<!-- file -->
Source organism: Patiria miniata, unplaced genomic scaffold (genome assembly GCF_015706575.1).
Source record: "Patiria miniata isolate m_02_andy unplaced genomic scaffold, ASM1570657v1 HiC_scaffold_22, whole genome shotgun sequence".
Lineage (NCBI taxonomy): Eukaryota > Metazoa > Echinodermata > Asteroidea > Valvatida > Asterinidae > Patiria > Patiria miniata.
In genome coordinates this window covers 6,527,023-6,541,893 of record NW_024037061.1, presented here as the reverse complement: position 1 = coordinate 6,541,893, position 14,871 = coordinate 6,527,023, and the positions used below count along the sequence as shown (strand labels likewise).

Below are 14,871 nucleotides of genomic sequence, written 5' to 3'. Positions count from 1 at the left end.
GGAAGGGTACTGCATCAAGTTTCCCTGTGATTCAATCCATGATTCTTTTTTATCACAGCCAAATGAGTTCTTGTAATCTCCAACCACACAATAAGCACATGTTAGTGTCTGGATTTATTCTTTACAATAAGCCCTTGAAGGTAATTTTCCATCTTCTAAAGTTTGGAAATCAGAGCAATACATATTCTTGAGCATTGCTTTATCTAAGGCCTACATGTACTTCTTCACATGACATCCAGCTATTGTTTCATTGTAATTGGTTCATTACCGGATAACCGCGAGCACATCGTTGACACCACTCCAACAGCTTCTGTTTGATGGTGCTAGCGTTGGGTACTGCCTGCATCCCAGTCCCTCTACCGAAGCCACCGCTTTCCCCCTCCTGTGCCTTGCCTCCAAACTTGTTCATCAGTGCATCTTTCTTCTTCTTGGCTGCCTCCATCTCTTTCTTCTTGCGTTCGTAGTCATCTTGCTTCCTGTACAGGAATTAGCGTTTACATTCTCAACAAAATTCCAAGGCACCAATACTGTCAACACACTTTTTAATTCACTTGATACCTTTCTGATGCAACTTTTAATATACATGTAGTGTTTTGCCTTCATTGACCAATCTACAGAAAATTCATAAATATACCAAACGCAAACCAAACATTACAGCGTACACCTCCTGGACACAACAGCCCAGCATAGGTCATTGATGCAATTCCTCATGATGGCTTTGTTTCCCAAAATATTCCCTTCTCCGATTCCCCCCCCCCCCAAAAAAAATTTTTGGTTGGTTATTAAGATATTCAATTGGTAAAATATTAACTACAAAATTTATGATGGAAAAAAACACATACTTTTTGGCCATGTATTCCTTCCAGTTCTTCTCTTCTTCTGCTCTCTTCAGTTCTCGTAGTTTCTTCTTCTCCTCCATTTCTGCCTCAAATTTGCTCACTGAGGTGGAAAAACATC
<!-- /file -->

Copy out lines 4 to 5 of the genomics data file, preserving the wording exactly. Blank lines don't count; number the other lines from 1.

In genome coordinates this window covers 6,527,023-6,541,893 of record NW_024037061.1, presented here as the reverse complement: position 1 = coordinate 6,541,893, position 14,871 = coordinate 6,527,023, and the positions used below count along the sequence as shown (strand labels likewise).

Below are 14,871 nucleotides of genomic sequence, written 5' to 3'. Positions count from 1 at the left end.